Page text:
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        Social </font><font color="#7D6241">Security</font></H2>
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        <BLOCKQUOTE> <FONT COLOR="#2C3568"><EM> A large number of international 
          labour standards are concerned with<br>
          the promotion of social security for workers and their families</EM></FONT> 
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      <P><br>
        International labour standards adopted before the Second World War aimed 
        at protecting certain categories of workers against specific contingencies. 
        Many of these early conventions are considered outmoded. In the post war 
        era, efforts were made to elaborate standards instituting social security 
        systems and covering all or several branches of social security. The comprehensive 
        minimum standard is Convention No. 102.</P>
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    <td><a href="C102_Social_Security_1952.htm">Social Security (Minimum Standards) 
      Convention, 1952 (No. 102)</a></td>
    <td>Provides for minimum standards in nine distinct branches of social security 
      (medical care, sickness, unemployment, old-age, employment injury, family, 
      maternity, invalidity, and survivors' benefits). A State must accept at 
      least three of these branches to ratify the Convention. The minimum standard 
      provided by the Convention is defined as regards the scope of protection 
      and the benefits, including their amount. The Convention introduces the 
      idea of a general level of social security that should progressively be 
      attained everywhere, since the system can be adapted to the economic and 
      social conditions prevailing in each country, whatever the degree of its 
      development.</td>
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    <td><a href="C121_Employment_Injury_Benefits_1964.htm">Employment Injury Benefits 
      Convention, 1964(No. 121)</a></td>
    <td>&nbsp;</td>
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    <td><a href="C128_Invalidity_OldAge_&_Survivors_Benefits_1967.htm">Invalidity, 
      Old-age and Survivors' Benefits Convention, 1967 (No. 128)</a></td>
    <td>&nbsp;</td>
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    <td><a href="C130_Medical_Care_&_Sick_Benefits_1969.htm">Medical Care 
      and Sickness Benefits Convetnion, 1969 (No. 130)</a> </td>
    <td>&nbsp;</td>
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    <td><a href="C168_Emp_Promot_&_Protect_agst_Unemp_1988.htm">Employment 
      Promotion and Protection against Unemployment Convention, 1988 (No. 168)</a></td>
    <td>Lays down the essential features of the unemployment benefit scheme which, 
      together with such other means as employment services, vocational guidance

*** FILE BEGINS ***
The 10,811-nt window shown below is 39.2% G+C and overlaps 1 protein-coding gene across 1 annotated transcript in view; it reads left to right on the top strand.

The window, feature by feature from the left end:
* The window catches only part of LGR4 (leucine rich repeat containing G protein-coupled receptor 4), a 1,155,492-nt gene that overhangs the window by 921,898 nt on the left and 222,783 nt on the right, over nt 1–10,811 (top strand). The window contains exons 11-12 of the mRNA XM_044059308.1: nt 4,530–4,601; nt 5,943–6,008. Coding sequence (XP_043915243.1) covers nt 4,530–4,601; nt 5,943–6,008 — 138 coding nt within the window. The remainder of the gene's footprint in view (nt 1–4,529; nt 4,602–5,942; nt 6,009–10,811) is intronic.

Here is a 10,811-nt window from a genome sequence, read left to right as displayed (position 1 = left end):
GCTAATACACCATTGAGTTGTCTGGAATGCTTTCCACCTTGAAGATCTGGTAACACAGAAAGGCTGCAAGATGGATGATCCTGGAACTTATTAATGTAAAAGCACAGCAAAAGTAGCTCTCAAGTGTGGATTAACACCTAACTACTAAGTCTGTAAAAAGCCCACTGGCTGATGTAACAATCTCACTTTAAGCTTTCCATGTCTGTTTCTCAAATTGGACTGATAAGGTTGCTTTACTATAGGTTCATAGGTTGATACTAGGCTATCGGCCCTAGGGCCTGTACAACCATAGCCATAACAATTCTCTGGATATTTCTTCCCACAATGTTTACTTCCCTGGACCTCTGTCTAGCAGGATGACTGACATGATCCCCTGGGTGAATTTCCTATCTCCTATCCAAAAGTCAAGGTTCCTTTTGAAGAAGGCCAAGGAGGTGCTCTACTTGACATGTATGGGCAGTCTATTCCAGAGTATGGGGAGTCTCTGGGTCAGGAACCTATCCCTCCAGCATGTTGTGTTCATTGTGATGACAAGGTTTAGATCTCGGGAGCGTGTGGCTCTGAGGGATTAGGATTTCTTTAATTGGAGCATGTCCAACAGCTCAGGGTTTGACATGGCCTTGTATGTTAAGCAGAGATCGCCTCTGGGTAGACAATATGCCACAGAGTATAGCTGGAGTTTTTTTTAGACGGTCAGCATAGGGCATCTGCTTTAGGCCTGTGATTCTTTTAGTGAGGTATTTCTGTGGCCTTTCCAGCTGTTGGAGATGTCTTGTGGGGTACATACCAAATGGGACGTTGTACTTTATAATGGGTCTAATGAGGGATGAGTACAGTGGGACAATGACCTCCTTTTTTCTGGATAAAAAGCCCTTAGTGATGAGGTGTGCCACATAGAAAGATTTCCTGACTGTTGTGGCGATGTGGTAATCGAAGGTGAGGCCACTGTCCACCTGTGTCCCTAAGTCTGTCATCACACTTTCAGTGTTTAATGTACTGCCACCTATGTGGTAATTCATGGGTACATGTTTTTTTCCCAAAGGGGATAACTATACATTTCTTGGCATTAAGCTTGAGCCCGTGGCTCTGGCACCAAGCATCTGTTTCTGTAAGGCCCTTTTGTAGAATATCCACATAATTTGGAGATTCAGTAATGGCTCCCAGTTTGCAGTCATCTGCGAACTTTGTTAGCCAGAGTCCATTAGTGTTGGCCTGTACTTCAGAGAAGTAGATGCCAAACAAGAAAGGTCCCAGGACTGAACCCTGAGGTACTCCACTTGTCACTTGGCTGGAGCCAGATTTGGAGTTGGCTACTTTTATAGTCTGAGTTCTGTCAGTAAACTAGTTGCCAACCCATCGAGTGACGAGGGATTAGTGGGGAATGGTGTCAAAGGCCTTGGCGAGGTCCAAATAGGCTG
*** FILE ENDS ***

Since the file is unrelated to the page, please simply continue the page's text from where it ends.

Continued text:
and training, is designed to contribute to an active employment policy as 
      a priority national objective. Besides protection against full unemployment, 
      the Convention also protects against loss of earnings due to partial unemployment 
      and temporary suspension of work, and calls on ILO Members to promote additional 
      job opportunities for identified categories of disadvantaged persons and 
      to extend protection progressively to new applicants for employment. In 
      addition to tradtional grounds, it also forbids discrimination on the basis 
      of disability or age.</td>
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    <td><a href="../women/c183_maternity_protection_2000.htm">Maternity Protection 
      Convention, 2000 (No. 183)</a></td>
    <td>Obliges the ratifying states to adopt appropriate measures to ensure that 
      pregnant or breastfeeding women are not obliged to perform work prejudicial 
      to the health of the mother or the child and to provide for fourteen weeks 
      of maternity leave with entitlement to cash benefits and medical care.</td>
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    <td><a href="C118_Equality_of_Treatment_1962.htm">Equality of Treatment (Social 
      Security) Convention, 1962 (No. 118)</a></td>
    <td>Provides for equality of treatment to be granted to workers of other ratifying 
      countries as regards all nine branches of social security, although the 
      obligations of the Convention may be accepted as regards only one of those 
      branches. Payment of long term benefits shall be guaranteed, even when they 
      are residents abroad, to the nationals of the ratifying State, as well as 
      to nationals of any other State that has accepted the obligations of the 
      Convention for the corresponding branch. Family allowances shall be guaranteed 
      in respect of children resident within the territory of one of the States 
      having accepted the obligations of the Convention for such branch.</td>
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    <td><a href="C157_Maintenance_of_SS_Rights_1982.htm">Maintenance of Social 
      Security Rights Convention, 1982 (No. 157)</a> </td>
    <td> Provides for the establishment of an international system for the maintenance 
      of rights under all branches of social security for persons who are working 
      or staying outside their country. The Convention is supplemented by Recommendation 
      No. 167 which contains in annexes model provisions intended to promote the 
      conclusion of bilateral or multilateral social security instruments.</td>
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